Thursday, December 31, 2020

Authenticity

The past few weeks have been incredibly hectic. My granddaughter’s first birthday (complete with birthday party), Christmas, two visits from my son and his family, and getting ready to move to a different community in early January, along with my normal tasks and responsibilities, have kept me very busy.


When I could find a few minutes here and there, I turned my attention to selecting my “one word” for 2021. 


As I explained in an earlier post (Just One Word), my “one word” represents what I hoped to develop or cultivate in my life in the coming year. The entire year. 


I had to choose just the right word.


I brainstormed a list Thanksgiving weekend and kept it close at hand in my bullet journal. Over the following weeks, I added some words and marked through others. I journaled and doodled and prayed. 


And finally, last Wednesday, I had my word. 


Authenticity


I was going to share my word here on the blog last Thursday, but I couldn’t quite bring myself to do it. 


You see, every time someone I know or a character in a book I’m reading says that they realized one day when their children had grown that they no longer knew who they were, I cringe. I’m not very philosophical, and the whole “finding who I am" or "rediscovering who was before I was a wife/husband and parent” sounds so . . . well, cliched, that I felt somewhat hypocritical explaining why I chose authenticity as my focus in 2021.


I tried — quite hard, actually — to come up with another word. 


But I simply could not walk away from that word. Authenticity.


And then I realized something that made it crystal clear that this is the right word for me.


It’s not that I “don’t know who I am”.  I know exactly who I am. 


But all too often, my choices, actions, speech, activities, and so on do not reflect who or what I claim — and know myself — to be.


I haven't deliberately chosen to be inauthentic.

 

It’s just that for far too long I haven’t made the effort to be intentional in what I say, think, and do.


And that is something I want to rectify in 2021.


I don’t know where this journey toward intentional authenticity will lead me; I don’t know what the consequences of authenticity will be. 


But I’m excited at the prospect of finding out.

 

As you look ahead to 2021, what do you plan to focus on? What do you hope to have more of, to develop, in your life? What, if anything, do you hope to eliminate? Join in the discussion via a comment.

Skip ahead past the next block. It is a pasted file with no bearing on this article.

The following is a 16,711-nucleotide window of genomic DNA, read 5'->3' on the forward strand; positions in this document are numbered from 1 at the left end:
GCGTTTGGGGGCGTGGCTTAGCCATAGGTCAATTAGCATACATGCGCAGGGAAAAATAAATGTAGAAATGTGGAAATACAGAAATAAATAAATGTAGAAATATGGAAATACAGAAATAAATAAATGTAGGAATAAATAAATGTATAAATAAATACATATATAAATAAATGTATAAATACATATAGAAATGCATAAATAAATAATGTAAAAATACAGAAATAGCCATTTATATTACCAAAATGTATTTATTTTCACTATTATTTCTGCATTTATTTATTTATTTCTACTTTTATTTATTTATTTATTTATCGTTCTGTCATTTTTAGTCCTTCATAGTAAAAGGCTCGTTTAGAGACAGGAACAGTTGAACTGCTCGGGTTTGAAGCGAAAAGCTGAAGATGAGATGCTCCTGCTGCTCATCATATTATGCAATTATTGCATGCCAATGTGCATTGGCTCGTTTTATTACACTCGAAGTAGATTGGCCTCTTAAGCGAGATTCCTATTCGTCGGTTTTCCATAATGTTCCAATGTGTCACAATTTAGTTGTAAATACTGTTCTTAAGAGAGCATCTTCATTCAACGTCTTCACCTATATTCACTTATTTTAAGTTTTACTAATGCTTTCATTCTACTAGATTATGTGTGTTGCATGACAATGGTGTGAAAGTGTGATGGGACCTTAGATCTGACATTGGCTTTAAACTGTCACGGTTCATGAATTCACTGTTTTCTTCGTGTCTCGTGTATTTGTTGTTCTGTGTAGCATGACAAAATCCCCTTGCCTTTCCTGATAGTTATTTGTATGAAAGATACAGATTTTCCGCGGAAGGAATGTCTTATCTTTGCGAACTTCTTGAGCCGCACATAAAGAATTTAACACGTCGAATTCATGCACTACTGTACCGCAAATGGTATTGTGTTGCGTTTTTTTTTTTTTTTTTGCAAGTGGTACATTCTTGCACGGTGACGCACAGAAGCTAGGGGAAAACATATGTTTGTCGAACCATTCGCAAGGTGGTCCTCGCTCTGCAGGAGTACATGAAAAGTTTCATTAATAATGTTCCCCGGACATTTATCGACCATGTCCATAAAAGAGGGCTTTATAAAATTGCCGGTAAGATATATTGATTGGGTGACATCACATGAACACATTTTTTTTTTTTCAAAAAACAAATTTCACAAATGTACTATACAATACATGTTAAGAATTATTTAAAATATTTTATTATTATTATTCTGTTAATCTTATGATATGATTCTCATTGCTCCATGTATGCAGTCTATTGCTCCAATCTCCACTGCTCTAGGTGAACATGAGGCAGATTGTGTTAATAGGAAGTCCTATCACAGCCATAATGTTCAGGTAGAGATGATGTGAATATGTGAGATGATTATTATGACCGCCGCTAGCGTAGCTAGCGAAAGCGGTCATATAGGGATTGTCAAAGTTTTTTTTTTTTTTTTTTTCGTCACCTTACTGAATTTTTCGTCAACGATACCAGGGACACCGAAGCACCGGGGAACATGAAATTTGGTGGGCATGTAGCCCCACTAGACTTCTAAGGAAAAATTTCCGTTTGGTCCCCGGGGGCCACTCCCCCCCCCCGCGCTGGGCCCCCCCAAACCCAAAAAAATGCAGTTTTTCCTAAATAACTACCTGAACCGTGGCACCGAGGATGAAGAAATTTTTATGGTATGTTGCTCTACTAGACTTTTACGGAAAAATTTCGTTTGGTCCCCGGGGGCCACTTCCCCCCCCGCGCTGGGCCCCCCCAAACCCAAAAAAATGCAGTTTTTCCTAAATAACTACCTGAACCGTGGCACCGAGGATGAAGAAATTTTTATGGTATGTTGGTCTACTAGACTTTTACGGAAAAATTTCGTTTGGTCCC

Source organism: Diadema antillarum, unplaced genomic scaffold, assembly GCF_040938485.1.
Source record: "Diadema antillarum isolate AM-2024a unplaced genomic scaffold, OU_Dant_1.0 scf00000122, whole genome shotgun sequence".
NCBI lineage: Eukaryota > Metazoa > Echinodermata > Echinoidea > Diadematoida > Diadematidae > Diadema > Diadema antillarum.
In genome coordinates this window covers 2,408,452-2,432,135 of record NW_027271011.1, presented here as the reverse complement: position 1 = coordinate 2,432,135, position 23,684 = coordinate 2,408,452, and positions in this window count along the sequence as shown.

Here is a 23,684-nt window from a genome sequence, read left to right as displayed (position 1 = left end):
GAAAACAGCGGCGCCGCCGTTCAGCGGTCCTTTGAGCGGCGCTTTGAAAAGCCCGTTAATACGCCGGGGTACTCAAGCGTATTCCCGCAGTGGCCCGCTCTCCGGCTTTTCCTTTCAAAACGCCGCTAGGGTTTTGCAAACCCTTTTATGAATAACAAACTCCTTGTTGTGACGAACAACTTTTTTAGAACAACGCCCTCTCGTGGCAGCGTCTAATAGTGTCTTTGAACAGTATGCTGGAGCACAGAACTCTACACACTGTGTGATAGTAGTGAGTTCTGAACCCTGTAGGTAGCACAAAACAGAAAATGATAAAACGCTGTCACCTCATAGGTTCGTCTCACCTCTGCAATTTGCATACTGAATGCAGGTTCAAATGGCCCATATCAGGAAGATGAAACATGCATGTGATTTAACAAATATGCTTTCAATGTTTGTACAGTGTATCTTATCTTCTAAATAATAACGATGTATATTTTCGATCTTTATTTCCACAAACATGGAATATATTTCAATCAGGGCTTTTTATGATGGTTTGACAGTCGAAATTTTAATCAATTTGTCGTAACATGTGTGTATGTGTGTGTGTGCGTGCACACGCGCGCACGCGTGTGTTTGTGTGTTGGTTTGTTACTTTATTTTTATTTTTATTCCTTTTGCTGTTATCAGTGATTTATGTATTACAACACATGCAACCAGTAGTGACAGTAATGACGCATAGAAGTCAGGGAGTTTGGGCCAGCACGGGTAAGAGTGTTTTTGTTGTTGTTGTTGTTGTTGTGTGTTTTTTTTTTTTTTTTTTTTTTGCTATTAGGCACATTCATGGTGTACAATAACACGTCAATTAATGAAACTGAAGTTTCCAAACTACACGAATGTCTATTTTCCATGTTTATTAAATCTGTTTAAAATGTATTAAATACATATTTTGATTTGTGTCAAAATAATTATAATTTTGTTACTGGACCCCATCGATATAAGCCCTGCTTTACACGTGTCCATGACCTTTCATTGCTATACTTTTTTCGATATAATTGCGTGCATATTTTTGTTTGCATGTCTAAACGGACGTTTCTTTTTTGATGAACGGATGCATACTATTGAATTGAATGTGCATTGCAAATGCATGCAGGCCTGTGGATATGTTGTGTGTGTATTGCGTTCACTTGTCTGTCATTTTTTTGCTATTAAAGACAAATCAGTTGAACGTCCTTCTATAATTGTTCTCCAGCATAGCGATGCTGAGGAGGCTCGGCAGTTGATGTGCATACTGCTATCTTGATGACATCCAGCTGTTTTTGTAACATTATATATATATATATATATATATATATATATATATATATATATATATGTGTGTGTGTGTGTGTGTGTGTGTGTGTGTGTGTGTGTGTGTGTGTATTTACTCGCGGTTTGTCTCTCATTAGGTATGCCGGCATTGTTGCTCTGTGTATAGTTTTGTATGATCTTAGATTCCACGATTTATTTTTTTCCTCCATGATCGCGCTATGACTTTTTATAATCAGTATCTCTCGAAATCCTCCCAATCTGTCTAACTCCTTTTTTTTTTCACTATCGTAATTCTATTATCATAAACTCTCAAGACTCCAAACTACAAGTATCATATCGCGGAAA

In 2021, my Wednesday Instagram, Facebook, and Twitter posts will focus on authenticity (#wednesdayword). Social media posts (Patti Miinch on all sites) on other days, as well as this blog, will continue to focus on various aspects of Prime Time Living. I hope you'll follow me at all three places and join in the conversation. 




Thursday, December 10, 2020

Just One Word

Words dominate our lives. We speak and sing them, read them, write them, hear them, and think them. The barrage of words — from both external sources and from our own internal dialogue — can be distracting, even overwhelming. 


It can be helpful, then, to step back from the barrage of words and focus on just one. 


Every year, people all over the world do just that. I first heard of the “one little word” movement in Spring 2009, when a friend told me about Ali Edwards, famous designer of everything scrapbooking, who had shared the “one little word” concept on her website.


In Edwards’ words, “one little word” involves “choosing one word for myself . . . a word to focus on, to live with, to investigate, to write about, to craft with, and to reflect upon as I go about my daily life.“


I’ve chosen a word 7 times in the 11 years since I first heard of “one little word”; I didn’t choose one for 2020. 


As the chaos of the past 10 months — personal life changes, the pandemic, violence in cities across America, and the election process — has swirled around me, I’ve felt scattered and unfocused. Perhaps that is why, for several weeks, I’ve felt compelled to chose a word for 2021.


Maybe you, too, have felt untethered, awash in the messiness and uncertainty of 2020. Perhaps, like me, you want to put all that behind you, regroup, and move into the new year with a fresh focus.


If so (or even if not), I invite you to join me in choosing one word for 2021. 


There are no “rules”. If you google “one little word ideas” or “word of the year ideas”, you’ll find that people have chosen words that range from the downright frivolous to extremely serious. The word can represent an aspiration, a dream, a character trait you wish to develop, a person . . . the options are endless. 


You can also choose from an endless array of ways to focus on your word. Some people share that they don’t *do* much; they are simply mindful of their focus in a way that is appropriate for the word and for them. For example, a friend who chose the word “pause” for 2020 shared on social media that she has been intentional about pausing before speaking and for at least 24 hours before making any decisions, including purchases outside of normal everyday/month ones.